Kane Geary O’ Keeffe gives his thoughts on the band’s anticipated third album.

 

It’s been almost four years since the release of Wolf Alice’s Mercury Prize-winning sophomore album, Visions of a Life, and fans worldwide are curious as to what the London four piece has in store with their newest effort, Blue Weekend. Having produced the album in the midst of the global pandemic, it appears that the time spent indoors has granted Wolf Alice the time to truly master their dynamic alternative rock sound, resulting in a record that wraps its often introspective lyrical themes in a constantly shifting musical package that remains quintessentially ‘Wolf Alice’.

Blue Weekend’s first trio of tracks follow a pattern of quiet beginnings, building into large climaxes which feature truly wondrous instrumental layering to match Ellie Rowsell’s vocals. Rowsell’s vocals soar out of the gate with the high harmonies found in record opener The Beach. Delicious Things features the spoken-word style delivery reminiscent of earlier tracks such as Don’t Delete the Kisses. The song conveys a sense of finding joy in a lack of direction, as Rowsell sings  “Ask me if I’m from here and I won’t say no” as the lyrics promote finding yourself regardless of where you are in life or location. Lipstick on the Glass continues this theme of finding oneself as the band deliver a track which focuses on finding the joy in one’s own company, while also featuring fantastic drum work from Joel Amey, which builds to dominate the tune. 

The record’s first shift in pace comes with the killer bass riff found at the beginning of Smile. This faster pace is matched with lines about finding the power in being your authentic self, “I have power, there are people who depend on me, and even you have time you wish to spend on me”. The tempo slows once again with the acoustic Safe From Heartbreak (If you Never Fall in Love) which features some stunning vocal harmonies in the second half. The synthy How can I Make it Okay follows the mid-tempo vibes laid down by Safe from Heartbreak before the record blows open once more with Play the Greatest Hits.The punk infused track, along with Smile are by far the two fastest songs in the album.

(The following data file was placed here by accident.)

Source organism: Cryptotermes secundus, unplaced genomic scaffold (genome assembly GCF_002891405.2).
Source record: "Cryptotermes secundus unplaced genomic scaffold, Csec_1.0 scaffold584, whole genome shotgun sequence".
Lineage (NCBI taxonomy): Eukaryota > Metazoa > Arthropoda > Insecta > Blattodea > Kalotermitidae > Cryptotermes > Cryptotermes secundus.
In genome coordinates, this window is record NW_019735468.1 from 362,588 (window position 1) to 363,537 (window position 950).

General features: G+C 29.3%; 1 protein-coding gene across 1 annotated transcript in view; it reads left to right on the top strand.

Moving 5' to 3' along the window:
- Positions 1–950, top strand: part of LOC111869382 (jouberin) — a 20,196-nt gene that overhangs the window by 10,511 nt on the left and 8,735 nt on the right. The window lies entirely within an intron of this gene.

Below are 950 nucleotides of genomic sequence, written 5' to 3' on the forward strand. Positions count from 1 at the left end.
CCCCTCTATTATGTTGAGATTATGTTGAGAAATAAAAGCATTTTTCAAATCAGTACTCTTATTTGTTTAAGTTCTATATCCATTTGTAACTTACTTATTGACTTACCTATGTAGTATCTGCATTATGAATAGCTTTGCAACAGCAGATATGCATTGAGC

The album’s final third starts off with the groovy soundscapes of Feeling Myself. The song reclaims the agency and power in being watched, as Rowsell dictates the song’s slower pace with lines like “I watch you as you’re watching me”, channeling the power that comes with controlling the gaze. The album’s first single The Last Man on Earth takes aim at those who only see themselves in the world, and continues the album’s trend of atmospheric build ups, layered over haunting piano melodies. No Hard Feelings finds the speaker looking back upon a failed relationship in a positive light, over a steadily crawling bassline. 

I found that the album’s final track The Beach 2 best captures the feeling of the album’s namesake. Bookended by distortion, the track plays like a safe haven in between the noise of the everyday, with lines like  “Tide goes in, as it must go out. Consistent like the laughter” perfectly conjuring the hazy feel of a blue summer weekend. 

With Blue Weekend, Wolf Alice are further developing their mastery of atmospheric alternative rock while still refusing to be bound to a single genre. The record features a selection of tracks which ebb and flow into layered behemoths which showcase the band’s most textured instrumentals to date. Wolf Alice have brought their most cohesive sound to date to Blue Weekend, a record which champions the strength of the self while also being unafraid to recognise and tackle the flaws that make up the lived experience.

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